As I mentioned last week, I’m reading a book published in 1961, called “Questions God Asks” by Hunter Beckelhymer. The chapter I read deals with the question “Where is your brother?”
That we are our brother’s keeper is more than an inescapable fact and a moral obligation, however. It is also a potential blessing. God means us to accept responsibility for others not only to save our skins, but for the good of our souls. Bearing one another’s burdens is not simply an expedient for survival–it is the way to a life infinitely richer than we know. Cain needs Abel not just as a customer for his produce, nor his good will just to avoid costly and dangerous warfare. Cain needs Abel in order to be fully Cain. So, too, you and I are lifted out of our pettiness and triviality by the breadth and depth of our relationships with those who share this earthly life with us. God gave Cain and Abel to each other. And their relationships to each other, their mutual responsibilities and shared enthusiasms, were meant to be a rewarding thing to them both. So, too, the neighbor next door, the strange and unpleasant peoples in another part of town, indeed the very enemy at our gate are not just problems to be solved. They are opportunities for us to become more fully human, and whether they know it or not we are the same opportunities for them.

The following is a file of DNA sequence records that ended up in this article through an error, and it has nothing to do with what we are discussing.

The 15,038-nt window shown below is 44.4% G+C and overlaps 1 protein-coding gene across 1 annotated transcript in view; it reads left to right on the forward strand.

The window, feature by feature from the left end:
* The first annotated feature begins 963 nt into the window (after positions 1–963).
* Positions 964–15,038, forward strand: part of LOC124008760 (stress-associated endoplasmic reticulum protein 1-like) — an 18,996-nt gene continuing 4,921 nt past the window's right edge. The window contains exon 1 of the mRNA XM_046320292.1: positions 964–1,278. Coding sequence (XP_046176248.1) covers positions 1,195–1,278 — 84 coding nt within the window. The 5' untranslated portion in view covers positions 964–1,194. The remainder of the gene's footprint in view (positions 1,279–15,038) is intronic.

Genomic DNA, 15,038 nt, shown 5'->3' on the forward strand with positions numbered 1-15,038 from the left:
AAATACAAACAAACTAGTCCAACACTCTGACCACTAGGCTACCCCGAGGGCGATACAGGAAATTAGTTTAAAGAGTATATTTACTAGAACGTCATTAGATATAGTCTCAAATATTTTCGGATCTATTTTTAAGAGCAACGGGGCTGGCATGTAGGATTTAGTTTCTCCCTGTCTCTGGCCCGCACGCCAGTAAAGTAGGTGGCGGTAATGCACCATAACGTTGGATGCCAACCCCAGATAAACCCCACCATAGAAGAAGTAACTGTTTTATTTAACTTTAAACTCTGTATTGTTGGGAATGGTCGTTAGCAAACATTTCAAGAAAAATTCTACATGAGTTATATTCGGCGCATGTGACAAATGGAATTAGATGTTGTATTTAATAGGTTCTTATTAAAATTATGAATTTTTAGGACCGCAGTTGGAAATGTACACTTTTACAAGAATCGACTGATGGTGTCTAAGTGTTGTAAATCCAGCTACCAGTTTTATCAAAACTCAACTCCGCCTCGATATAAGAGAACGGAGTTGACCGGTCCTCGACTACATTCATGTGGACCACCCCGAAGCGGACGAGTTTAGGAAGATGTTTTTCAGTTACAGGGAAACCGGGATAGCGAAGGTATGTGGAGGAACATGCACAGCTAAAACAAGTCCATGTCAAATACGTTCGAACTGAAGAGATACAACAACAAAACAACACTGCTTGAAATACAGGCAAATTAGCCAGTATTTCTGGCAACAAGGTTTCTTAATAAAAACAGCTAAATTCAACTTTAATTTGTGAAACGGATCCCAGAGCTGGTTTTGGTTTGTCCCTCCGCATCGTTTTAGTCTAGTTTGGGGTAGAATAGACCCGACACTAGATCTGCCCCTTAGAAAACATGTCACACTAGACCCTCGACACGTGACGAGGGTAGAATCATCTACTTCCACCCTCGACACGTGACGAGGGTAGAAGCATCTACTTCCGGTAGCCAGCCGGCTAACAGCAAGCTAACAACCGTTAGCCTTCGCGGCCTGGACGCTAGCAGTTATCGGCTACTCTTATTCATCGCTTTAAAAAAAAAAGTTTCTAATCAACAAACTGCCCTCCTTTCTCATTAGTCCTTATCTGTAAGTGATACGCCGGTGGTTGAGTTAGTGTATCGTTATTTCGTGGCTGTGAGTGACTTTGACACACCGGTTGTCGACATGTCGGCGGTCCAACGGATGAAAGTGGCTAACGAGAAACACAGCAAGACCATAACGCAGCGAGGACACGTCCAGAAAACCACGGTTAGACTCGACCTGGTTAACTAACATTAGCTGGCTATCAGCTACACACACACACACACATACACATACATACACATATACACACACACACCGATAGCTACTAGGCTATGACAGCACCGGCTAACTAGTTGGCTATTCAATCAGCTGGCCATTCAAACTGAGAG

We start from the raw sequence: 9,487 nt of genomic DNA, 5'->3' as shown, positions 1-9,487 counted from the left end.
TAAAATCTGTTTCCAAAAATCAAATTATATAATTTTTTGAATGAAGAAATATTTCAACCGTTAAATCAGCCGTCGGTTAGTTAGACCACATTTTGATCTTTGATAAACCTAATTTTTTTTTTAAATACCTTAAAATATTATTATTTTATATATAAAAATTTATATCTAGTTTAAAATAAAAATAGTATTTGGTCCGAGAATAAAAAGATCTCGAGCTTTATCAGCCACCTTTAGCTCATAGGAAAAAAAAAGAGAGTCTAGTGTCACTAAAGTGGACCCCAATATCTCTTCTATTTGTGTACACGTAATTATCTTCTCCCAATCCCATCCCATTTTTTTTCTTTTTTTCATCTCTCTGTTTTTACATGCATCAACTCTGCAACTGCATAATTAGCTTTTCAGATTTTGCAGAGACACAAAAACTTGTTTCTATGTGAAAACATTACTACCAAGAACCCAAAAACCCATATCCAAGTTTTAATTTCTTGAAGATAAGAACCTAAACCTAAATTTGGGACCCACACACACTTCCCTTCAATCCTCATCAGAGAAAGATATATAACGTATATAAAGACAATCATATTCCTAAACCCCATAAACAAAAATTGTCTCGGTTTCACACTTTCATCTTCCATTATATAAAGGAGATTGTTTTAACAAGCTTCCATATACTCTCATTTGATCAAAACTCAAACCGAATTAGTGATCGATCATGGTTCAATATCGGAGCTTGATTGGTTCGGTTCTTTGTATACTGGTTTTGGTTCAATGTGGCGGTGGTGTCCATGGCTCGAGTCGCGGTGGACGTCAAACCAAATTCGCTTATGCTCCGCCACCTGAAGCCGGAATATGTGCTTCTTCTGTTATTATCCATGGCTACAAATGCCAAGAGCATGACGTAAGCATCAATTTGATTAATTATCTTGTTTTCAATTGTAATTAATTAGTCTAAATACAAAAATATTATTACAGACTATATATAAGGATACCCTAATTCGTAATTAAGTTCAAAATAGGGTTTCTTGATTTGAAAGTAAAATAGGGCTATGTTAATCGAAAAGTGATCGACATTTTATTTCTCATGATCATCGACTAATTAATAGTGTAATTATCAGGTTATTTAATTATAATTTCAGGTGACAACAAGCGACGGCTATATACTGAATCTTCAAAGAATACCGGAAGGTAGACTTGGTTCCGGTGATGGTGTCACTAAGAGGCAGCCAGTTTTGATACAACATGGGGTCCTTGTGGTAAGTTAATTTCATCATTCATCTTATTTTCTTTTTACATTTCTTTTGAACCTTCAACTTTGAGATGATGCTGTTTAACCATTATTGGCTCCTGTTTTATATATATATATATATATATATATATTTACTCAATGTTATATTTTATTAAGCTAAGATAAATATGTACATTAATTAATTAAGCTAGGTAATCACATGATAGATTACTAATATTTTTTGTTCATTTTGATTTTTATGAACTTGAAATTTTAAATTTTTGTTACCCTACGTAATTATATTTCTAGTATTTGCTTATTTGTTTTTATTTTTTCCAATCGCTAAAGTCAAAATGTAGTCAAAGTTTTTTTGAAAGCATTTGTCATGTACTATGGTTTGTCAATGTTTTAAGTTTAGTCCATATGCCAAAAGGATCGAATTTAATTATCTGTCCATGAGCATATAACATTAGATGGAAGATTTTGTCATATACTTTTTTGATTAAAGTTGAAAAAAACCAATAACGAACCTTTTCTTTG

(Source: Questions God Asks, pg. 40)
Opportunities to be more fully human – both for them and for us.
Wow. That’s a concept that speaks volumes. What if we saw the asylum seekers this way. Or people who have different political views. Or people who we don’t know. People in our neighborhoods, or work. Visitors to our churches. The homeless, the single parents, the LGBTQ+ person.
What if all the people are opportunities for each one of us to be more fully who we are.
I wonder how that would change the world.